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Xavier Sala-i-Martin: Economic Method Man
Sala-i-Martin is associate editor of the Journal of Economic Growth.

Spend just a few minutes talking with Columbia economist Xavier Sala-i-Martin, and it becomes obvious that he is passionate about economics, education, world poverty and the Muppets.

For him, world poverty is a particularly thorny issue. Sala-i-Martin created a firestorm in 2002 when he published a paper announcing a methodology for calculating world poverty rates that differed substantially from then-prevailing wisdom. His method stood at odds with the time-tested principles of analysis used by the World Bank, whose economists have traditionally held sway over the tracking of world poverty rates. Despite the initial misgivings of some of his colleagues, Sala-i-Martin was pleasantly surprised by the response of the press. "The reaction was extraordinarily positive," he says.

His work also has been recognized by other peers. A native of the Catalonia region of Spain, he was awarded the King Juan Carlos I Prize in economics in December. The award is given to an economist in Spain or Latin America who has made great contributions to the field. With other economists, including those at the World Bank, beginning to change their methodology in response to his, Sala-i-Martin's contributions are clear.

Both Sala-i-Martin's method and that of the World Bank indicate that global poverty rates have declined sharply since the early 1980s. However, the economic devil in these details is the twin issue of the definition of poverty and how to track it. Differing viewpoints add up to divergent conclusions about whether globalization has a net positive or negative effect on economic development.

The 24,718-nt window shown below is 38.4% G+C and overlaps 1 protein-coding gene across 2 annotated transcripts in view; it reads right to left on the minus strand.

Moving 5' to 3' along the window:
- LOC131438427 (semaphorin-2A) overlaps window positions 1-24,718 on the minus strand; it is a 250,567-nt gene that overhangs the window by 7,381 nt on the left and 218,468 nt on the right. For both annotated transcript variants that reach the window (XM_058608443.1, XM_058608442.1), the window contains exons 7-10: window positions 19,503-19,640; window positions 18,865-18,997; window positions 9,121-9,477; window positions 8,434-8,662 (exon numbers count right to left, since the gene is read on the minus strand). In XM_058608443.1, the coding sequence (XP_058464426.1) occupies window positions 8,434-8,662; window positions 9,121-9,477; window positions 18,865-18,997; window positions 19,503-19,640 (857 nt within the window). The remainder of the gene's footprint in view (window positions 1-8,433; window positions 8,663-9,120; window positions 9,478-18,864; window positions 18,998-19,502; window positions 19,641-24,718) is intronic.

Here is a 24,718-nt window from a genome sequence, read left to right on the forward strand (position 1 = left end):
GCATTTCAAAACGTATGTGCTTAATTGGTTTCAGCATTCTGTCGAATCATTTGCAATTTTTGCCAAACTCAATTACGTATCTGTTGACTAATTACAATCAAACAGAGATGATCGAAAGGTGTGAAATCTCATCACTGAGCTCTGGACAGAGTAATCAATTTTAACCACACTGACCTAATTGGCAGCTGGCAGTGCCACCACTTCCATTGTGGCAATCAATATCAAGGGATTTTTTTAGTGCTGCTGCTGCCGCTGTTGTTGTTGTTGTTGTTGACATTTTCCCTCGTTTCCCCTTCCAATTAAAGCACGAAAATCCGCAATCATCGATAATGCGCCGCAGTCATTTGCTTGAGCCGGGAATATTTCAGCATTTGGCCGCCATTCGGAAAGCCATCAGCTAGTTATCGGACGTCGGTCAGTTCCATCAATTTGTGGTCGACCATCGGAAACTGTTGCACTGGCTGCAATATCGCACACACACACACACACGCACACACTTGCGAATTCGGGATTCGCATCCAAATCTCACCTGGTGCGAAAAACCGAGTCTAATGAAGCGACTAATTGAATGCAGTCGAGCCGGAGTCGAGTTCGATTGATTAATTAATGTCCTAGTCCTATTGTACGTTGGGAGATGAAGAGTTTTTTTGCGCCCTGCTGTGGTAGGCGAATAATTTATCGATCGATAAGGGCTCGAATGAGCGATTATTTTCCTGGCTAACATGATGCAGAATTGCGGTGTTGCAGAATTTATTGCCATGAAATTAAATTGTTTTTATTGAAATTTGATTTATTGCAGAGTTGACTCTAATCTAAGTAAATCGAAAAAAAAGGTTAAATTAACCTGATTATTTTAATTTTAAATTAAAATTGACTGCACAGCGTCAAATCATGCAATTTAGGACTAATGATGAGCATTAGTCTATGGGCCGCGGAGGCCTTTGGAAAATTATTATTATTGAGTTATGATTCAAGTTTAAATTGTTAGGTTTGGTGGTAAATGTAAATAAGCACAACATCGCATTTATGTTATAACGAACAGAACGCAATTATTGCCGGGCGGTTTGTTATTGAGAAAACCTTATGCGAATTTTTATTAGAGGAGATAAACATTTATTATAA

Both supporters and critics of globalization are waiting for the bottom line, but they may be in for a long wait. The jury is still out on whether global poverty has gotten worse or improved. Some economists -- most notably Nobel Prize winner Joseph Stiglitz, University Professor of Economics at Columbia Business School -- agree with Sala-i-Martin's methodology but arrive at a different conclusion about its implications for globalization. But as Sala-i-Martin notes, "Research is a dynamic process, and future researchers will improve upon my work."

Perhaps some of those improvements will come from other economists at Columbia. Sala-i-Martin is one of several stars in the field at the University. In addition to him and Stiglitz, Columbia is home to such renowned economists as Jagdish Bhagwati, University Professor and Senior Fellow at the Council on Foreign Relations; R. Glenn Hubbard, dean of the Business School; and Jeffrey Sachs, director of The Earth Institute.

One of the most interesting ideas to come out of Sala-i-Martin's work is the concept of an emerging global middle class. According to Sala-i-Martin, in 1970, the concept of a world middle class didn't exist. Now, there is a growing middle class in Asia, primarily in China and India, whose people were once among the world's poorest and now have roughly the same standard of living as those in a European country such as Greece. Those who in 1970 were living on $2 a day, says Sala-i-Martin, are now living on $10,000 a year, a profound difference in living standard. In his view, this suggests that globalization has not been the economic disaster that some critics charge it would be.